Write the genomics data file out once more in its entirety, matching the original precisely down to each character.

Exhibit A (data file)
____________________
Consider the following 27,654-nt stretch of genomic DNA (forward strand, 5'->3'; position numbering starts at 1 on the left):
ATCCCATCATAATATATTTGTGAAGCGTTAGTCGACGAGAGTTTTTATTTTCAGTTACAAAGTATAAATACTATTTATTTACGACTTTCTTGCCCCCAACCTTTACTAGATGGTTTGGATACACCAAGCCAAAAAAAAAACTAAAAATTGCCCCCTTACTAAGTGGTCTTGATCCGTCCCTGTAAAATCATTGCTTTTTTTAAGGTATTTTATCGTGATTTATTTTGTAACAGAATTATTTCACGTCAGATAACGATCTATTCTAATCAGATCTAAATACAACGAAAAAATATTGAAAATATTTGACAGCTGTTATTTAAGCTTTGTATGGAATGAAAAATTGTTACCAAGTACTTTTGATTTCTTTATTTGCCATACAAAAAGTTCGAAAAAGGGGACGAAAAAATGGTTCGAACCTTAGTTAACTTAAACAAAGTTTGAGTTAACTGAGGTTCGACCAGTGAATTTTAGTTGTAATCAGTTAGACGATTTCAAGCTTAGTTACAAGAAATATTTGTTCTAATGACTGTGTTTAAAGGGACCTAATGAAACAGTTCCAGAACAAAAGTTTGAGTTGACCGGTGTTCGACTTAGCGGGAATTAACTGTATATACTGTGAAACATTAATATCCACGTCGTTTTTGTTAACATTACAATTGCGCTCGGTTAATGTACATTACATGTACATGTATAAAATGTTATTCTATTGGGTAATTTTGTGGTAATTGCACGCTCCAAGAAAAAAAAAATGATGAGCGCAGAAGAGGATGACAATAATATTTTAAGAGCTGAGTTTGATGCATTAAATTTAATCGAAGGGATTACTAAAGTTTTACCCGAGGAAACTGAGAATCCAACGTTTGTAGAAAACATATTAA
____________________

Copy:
Consider the following 27,654-nt stretch of genomic DNA (forward strand, 5'->3'; position numbering starts at 1 on the left):
ATCCCATCATAATATATTTGTGAAGCGTTAGTCGACGAGAGTTTTTATTTTCAGTTACAAAGTATAAATACTATTTATTTACGACTTTCTTGCCCCCAACCTTTACTAGATGGTTTGGATACACCAAGCCAAAAAAAAAACTAAAAATTGCCCCCTTACTAAGTGGTCTTGATCCGTCCCTGTAAAATCATTGCTTTTTTTAAGGTATTTTATCGTGATTTATTTTGTAACAGAATTATTTCACGTCAGATAACGATCTATTCTAATCAGATCTAAATACAACGAAAAAATATTGAAAATATTTGACAGCTGTTATTTAAGCTTTGTATGGAATGAAAAATTGTTACCAAGTACTTTTGATTTCTTTATTTGCCATACAAAAAGTTCGAAAAAGGGGACGAAAAAATGGTTCGAACCTTAGTTAACTTAAACAAAGTTTGAGTTAACTGAGGTTCGACCAGTGAATTTTAGTTGTAATCAGTTAGACGATTTCAAGCTTAGTTACAAGAAATATTTGTTCTAATGACTGTGTTTAAAGGGACCTAATGAAACAGTTCCAGAACAAAAGTTTGAGTTGACCGGTGTTCGACTTAGCGGGAATTAACTGTATATACTGTGAAACATTAATATCCACGTCGTTTTTGTTAACATTACAATTGCGCTCGGTTAATGTACATTACATGTACATGTATAAAATGTTATTCTATTGGGTAATTTTGTGGTAATTGCACGCTCCAAGAAAAAAAAAATGATGAGCGCAGAAGAGGATGACAATAATATTTTAAGAGCTGAGTTTGATGCATTAAATTTAATCGAAGGGATTACTAAAGTTTTACCCGAGGAAACTGAGAATCCAACGTTTGTAGAAAACATATTAA